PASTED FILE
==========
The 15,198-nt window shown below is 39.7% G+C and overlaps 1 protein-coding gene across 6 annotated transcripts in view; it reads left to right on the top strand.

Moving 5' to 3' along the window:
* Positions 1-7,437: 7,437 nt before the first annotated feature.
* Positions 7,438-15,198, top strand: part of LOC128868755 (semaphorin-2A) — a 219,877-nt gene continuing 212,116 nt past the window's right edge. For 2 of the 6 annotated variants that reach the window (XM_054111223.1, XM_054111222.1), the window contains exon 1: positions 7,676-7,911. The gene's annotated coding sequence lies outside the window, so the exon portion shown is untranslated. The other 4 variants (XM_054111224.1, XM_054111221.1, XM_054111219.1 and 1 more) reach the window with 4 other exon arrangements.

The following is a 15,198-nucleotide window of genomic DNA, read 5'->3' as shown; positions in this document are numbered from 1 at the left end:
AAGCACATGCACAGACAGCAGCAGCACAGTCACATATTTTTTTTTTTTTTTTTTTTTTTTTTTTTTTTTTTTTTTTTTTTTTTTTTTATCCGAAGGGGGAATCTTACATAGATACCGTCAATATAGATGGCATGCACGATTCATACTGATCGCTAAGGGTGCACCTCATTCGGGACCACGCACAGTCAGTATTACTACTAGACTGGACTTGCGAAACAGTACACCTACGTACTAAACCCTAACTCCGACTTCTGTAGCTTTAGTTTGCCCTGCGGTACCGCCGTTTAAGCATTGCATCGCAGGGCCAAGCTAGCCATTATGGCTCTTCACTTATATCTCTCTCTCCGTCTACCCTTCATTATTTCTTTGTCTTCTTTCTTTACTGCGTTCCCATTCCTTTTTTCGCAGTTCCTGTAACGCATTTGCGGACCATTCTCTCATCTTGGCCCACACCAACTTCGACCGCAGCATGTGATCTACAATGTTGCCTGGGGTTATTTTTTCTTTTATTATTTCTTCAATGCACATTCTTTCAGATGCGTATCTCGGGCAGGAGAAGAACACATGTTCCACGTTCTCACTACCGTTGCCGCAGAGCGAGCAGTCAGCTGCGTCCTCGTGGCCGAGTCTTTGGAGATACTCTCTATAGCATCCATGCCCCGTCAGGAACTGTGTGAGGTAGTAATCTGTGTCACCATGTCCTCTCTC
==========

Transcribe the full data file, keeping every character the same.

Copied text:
The 15,198-nt window shown below is 39.7% G+C and overlaps 1 protein-coding gene across 6 annotated transcripts in view; it reads left to right on the top strand.

Moving 5' to 3' along the window:
* Positions 1-7,437: 7,437 nt before the first annotated feature.
* Positions 7,438-15,198, top strand: part of LOC128868755 (semaphorin-2A) — a 219,877-nt gene continuing 212,116 nt past the window's right edge. For 2 of the 6 annotated variants that reach the window (XM_054111223.1, XM_054111222.1), the window contains exon 1: positions 7,676-7,911. The gene's annotated coding sequence lies outside the window, so the exon portion shown is untranslated. The other 4 variants (XM_054111224.1, XM_054111221.1, XM_054111219.1 and 1 more) reach the window with 4 other exon arrangements.

The following is a 15,198-nucleotide window of genomic DNA, read 5'->3' as shown; positions in this document are numbered from 1 at the left end:
AAGCACATGCACAGACAGCAGCAGCACAGTCACATATTTTTTTTTTTTTTTTTTTTTTTTTTTTTTTTTTTTTTTTTTTTTTTTTTTATCCGAAGGGGGAATCTTACATAGATACCGTCAATATAGATGGCATGCACGATTCATACTGATCGCTAAGGGTGCACCTCATTCGGGACCACGCACAGTCAGTATTACTACTAGACTGGACTTGCGAAACAGTACACCTACGTACTAAACCCTAACTCCGACTTCTGTAGCTTTAGTTTGCCCTGCGGTACCGCCGTTTAAGCATTGCATCGCAGGGCCAAGCTAGCCATTATGGCTCTTCACTTATATCTCTCTCTCCGTCTACCCTTCATTATTTCTTTGTCTTCTTTCTTTACTGCGTTCCCATTCCTTTTTTCGCAGTTCCTGTAACGCATTTGCGGACCATTCTCTCATCTTGGCCCACACCAACTTCGACCGCAGCATGTGATCTACAATGTTGCCTGGGGTTATTTTTTCTTTTATTATTTCTTCAATGCACATTCTTTCAGATGCGTATCTCGGGCAGGAGAAGAACACATGTTCCACGTTCTCACTACCGTTGCCGCAGAGCGAGCAGTCAGCTGCGTCCTCGTGGCCGAGTCTTTGGAGATACTCTCTATAGCATCCATGCCCCGTCAGGAACTGTGTGAGGTAGTAATCTGTGTCACCATGTCCTCTCTC